The Groves family invited The Associated Press inside his memorial service, because his family wanted the whole world to "see our tears and our smiles," said Mike Rose, Groves' son-in-law.

"We've got people all over the world praying for us, and that's how I'm getting by," he said, sparking a chorus of "Amens" from the crowd, which listened to stories about the 56-year-old who spent half his life working in the coal mines.

Groves' niece, Teresa Cogar, said her Uncle Jerry was "always sitting on his porch in his flip-flops, drinking an iced tea."

ICG's said in a statement that it is paying for all of the miners' funeral expenses, but that chief executive Ben Hatfield is not attending the services to avoid creating additional stress on the families.

Miner Bond


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PostPosted: Thu Jan 12, 2006 3:11 pm 
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Joined: Tue Jul 19, 2005 10:23 pm
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Location: Closest to the Roxbury mine, CT
Some snipits of new information. The blame game is continues as more facts emerge:


International Coal Group Inc.'s chief executive defended the Sago Mine as a "safe operation" Wednesday, one day after the federal mine safety officials released documents showing that 17 of the 208 alleged safety violations at the mine in 2005 were for serious problems.

Company officials "have heard nothing in the course of all this debate about the safety violations that even remotely connects" with any possible cause of the explosion," chief executive Ben Hatfield said.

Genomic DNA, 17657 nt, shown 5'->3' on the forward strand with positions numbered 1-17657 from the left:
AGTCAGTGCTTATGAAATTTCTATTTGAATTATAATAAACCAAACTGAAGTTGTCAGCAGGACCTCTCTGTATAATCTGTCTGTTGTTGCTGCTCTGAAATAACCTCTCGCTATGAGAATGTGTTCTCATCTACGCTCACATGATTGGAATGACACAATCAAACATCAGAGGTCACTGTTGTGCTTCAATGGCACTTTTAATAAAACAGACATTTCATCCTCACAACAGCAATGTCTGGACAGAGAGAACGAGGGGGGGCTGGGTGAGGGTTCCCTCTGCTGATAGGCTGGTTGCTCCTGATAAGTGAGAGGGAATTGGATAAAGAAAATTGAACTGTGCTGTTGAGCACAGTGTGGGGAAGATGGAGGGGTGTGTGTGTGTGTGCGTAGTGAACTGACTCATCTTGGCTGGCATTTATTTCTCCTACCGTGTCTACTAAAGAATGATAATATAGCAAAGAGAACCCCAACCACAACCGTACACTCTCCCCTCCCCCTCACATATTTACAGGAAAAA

Before the explosion, the company rebuilt two miles of primary escapeway, upgraded the mine's rail transportation system and implemented employee safety training that exceeded legal requirements, Hatfield said.

The 208 violations — a number higher than normal for a mine of its size — were up from just 68 citations the year before. The mine's injury rate for employees per hours worked of 17.4 in 2005 was nearly three times higher than the national average rate of 6.54.

Dennis O'Dell, the administrator of occupational health and safety for the United Mine Workers of America, said federal officials were cracking down on mistakes made at Sago.

"I think they were trying to go in the right direction," he said. "They were writing some pretty serious violations at that mine. ... That mine was headed for closure."

ICG has said it inherited many of the mine's safety problems from its former owner and had been working to correct the violations. ICG formally took control of the former Anker Energy mine in November, but started work there as management consultants in June, Hatfield said.

Officials have said the deadly explosion likely occurred in an area of the mine that was sealed in December. While in the mine, rescue workers found that the mine seals — which were to be checked weekly — had been "blown toward the surface," Ray McKinney, MSHA's administrator for coal mine safety and health, said Wednesday in Washington.

Hatfield acknowledged most of the violations came in the second half of 2005, but said that was a result of a 31 percent increase in the number of "inspection days" by MSHA officials. Robert Friend, MSHA's acting deputy assistant secretary of labor, said there was an 84 percent increase in MSHA's inspection hours at the mine from 2004 to 2005.

"We believe the high number of violations is attributable to a significant increase in enforcement standards by the MSHA inspectors that examined this mine virtually every day," Hatfield said.

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PostPosted: Wed Oct 03, 2007 12:39 am 
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Location: Hard coal region, PA
Anderson Cooper did a special this year (aired during the Utah disaster) on the sago mine. Like a recap of all the events...